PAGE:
Homelessness Means Prescribed Psychotic Medication is Often Not Taken

Homelessness , prescribed psychotic medicationOne of the biggest problems associated with serious mental disorders such as schizophrenia is homelessness, and a recent Canadian study has found that only a small percentage of the homeless take their prescribed psychotic medications in spite of the fact that they have full insurance and coverage for their prescribed drugs. Simon Fraser University researcher Stefanie Rezansoff is the first researcher to perform a study investigating homelessness and adherence to prescribed drug regimens for mental disorder treatment, and what she found was not surprising. The study involved 290 homeless participants, and only 12% adhered to their prescribed medications so that the drugs were effective even though all of the participants had full drug coverage and extensive pharmacy access. According to Rezansoff “Treatment protocols recommend that patients receive these medications continuously once they’re initiated, but this can be difficult to ensure when people are precariously housed. There’s a strong link between low adherence and long-term homelessness.”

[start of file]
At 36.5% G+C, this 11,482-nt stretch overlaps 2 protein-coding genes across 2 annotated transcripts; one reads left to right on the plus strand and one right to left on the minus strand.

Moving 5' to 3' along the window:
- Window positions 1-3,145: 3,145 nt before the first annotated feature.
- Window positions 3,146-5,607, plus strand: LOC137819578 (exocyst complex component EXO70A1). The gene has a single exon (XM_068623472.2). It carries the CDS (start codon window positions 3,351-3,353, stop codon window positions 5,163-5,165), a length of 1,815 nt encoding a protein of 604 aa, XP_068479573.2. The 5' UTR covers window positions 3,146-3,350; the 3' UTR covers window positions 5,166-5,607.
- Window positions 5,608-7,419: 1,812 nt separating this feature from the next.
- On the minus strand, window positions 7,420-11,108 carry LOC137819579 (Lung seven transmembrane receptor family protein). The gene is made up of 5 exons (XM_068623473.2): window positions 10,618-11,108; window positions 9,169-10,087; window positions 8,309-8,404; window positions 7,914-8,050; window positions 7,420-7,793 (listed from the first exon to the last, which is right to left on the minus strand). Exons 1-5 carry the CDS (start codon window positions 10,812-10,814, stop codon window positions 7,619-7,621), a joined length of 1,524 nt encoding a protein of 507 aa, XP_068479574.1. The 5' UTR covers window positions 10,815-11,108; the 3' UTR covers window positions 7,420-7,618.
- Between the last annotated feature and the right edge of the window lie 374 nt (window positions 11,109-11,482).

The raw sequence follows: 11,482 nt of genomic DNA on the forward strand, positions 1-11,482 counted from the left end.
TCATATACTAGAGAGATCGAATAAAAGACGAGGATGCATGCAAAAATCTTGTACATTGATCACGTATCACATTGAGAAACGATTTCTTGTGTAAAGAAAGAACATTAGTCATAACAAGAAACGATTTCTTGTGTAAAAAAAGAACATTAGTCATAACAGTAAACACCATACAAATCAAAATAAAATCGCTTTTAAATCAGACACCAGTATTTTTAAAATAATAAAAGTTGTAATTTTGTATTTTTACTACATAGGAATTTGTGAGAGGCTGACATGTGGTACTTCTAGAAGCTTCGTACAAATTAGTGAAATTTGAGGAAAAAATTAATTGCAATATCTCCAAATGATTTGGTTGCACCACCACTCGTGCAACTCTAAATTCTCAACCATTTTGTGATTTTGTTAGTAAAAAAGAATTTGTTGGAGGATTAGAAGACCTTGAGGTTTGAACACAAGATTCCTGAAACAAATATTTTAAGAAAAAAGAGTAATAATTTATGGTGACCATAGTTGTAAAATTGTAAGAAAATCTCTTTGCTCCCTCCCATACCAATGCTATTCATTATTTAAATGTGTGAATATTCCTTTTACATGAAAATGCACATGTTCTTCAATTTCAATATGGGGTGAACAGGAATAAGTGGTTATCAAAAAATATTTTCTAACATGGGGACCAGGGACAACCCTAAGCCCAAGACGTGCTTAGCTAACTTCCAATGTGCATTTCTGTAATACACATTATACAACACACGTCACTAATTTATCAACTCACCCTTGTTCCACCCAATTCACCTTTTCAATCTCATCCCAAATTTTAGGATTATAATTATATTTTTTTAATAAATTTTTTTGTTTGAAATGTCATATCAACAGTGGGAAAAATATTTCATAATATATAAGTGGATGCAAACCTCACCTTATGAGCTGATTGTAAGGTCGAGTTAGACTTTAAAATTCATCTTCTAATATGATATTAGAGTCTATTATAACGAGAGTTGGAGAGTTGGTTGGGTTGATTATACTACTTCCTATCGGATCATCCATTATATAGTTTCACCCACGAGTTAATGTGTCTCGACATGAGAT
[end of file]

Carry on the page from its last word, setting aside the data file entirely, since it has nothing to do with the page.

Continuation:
In order for people with schizophrenia and other serious mental disorders to manage their symptoms effectively they need to take their prescribed psychotic medications. When psychotic drugs are not taken as prescribed the individual is at a much higher risk of being hospitalized, victimized, arrested, or trying to harm themselves or commit suicide. Homelessness interferes with medication adherence, and it can also prevent the individual from engaging in frequent contact with their primary physician. Some possible ways to address the medication adherence problem among the homeless population includes supported housing, and long lasting injections of psychotic medications are also being studied as a possible solution.

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